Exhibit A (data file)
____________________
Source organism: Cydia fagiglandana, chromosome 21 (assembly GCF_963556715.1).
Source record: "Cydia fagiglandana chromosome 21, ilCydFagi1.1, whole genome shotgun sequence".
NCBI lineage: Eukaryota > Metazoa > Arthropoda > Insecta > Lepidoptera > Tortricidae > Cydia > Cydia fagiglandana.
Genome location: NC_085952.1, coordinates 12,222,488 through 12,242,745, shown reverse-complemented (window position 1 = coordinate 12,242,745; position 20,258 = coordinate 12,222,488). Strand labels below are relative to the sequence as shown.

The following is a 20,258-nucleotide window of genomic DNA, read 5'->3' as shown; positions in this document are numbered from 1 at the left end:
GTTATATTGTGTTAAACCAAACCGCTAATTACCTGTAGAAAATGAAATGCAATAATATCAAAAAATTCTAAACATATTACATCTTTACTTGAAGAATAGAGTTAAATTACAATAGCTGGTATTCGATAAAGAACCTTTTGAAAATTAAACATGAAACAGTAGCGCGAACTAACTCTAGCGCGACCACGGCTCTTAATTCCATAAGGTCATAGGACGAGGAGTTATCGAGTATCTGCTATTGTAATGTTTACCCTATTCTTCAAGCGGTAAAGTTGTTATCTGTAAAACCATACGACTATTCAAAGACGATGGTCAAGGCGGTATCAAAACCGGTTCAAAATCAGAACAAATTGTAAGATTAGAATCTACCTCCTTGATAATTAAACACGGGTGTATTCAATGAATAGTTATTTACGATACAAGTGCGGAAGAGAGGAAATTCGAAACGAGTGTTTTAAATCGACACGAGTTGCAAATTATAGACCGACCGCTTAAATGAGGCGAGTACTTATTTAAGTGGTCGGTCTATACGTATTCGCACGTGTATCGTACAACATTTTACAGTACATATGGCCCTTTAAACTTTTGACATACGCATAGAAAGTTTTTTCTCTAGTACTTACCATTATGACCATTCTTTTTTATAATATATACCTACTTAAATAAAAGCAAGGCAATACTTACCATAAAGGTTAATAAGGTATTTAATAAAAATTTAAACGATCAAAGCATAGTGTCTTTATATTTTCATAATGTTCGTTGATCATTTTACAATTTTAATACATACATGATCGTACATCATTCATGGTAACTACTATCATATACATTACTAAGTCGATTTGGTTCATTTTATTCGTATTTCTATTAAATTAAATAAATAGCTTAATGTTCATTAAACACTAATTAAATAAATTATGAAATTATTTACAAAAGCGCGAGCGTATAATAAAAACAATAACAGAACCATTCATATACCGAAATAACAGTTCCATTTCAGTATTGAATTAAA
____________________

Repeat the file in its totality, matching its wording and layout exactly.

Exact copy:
Source organism: Cydia fagiglandana, chromosome 21 (assembly GCF_963556715.1).
Source record: "Cydia fagiglandana chromosome 21, ilCydFagi1.1, whole genome shotgun sequence".
NCBI lineage: Eukaryota > Metazoa > Arthropoda > Insecta > Lepidoptera > Tortricidae > Cydia > Cydia fagiglandana.
Genome location: NC_085952.1, coordinates 12,222,488 through 12,242,745, shown reverse-complemented (window position 1 = coordinate 12,242,745; position 20,258 = coordinate 12,222,488). Strand labels below are relative to the sequence as shown.

The following is a 20,258-nucleotide window of genomic DNA, read 5'->3' as shown; positions in this document are numbered from 1 at the left end:
GTTATATTGTGTTAAACCAAACCGCTAATTACCTGTAGAAAATGAAATGCAATAATATCAAAAAATTCTAAACATATTACATCTTTACTTGAAGAATAGAGTTAAATTACAATAGCTGGTATTCGATAAAGAACCTTTTGAAAATTAAACATGAAACAGTAGCGCGAACTAACTCTAGCGCGACCACGGCTCTTAATTCCATAAGGTCATAGGACGAGGAGTTATCGAGTATCTGCTATTGTAATGTTTACCCTATTCTTCAAGCGGTAAAGTTGTTATCTGTAAAACCATACGACTATTCAAAGACGATGGTCAAGGCGGTATCAAAACCGGTTCAAAATCAGAACAAATTGTAAGATTAGAATCTACCTCCTTGATAATTAAACACGGGTGTATTCAATGAATAGTTATTTACGATACAAGTGCGGAAGAGAGGAAATTCGAAACGAGTGTTTTAAATCGACACGAGTTGCAAATTATAGACCGACCGCTTAAATGAGGCGAGTACTTATTTAAGTGGTCGGTCTATACGTATTCGCACGTGTATCGTACAACATTTTACAGTACATATGGCCCTTTAAACTTTTGACATACGCATAGAAAGTTTTTTCTCTAGTACTTACCATTATGACCATTCTTTTTTATAATATATACCTACTTAAATAAAAGCAAGGCAATACTTACCATAAAGGTTAATAAGGTATTTAATAAAAATTTAAACGATCAAAGCATAGTGTCTTTATATTTTCATAATGTTCGTTGATCATTTTACAATTTTAATACATACATGATCGTACATCATTCATGGTAACTACTATCATATACATTACTAAGTCGATTTGGTTCATTTTATTCGTATTTCTATTAAATTAAATAAATAGCTTAATGTTCATTAAACACTAATTAAATAAATTATGAAATTATTTACAAAAGCGCGAGCGTATAATAAAAACAATAACAGAACCATTCATATACCGAAATAACAGTTCCATTTCAGTATTGAATTAAA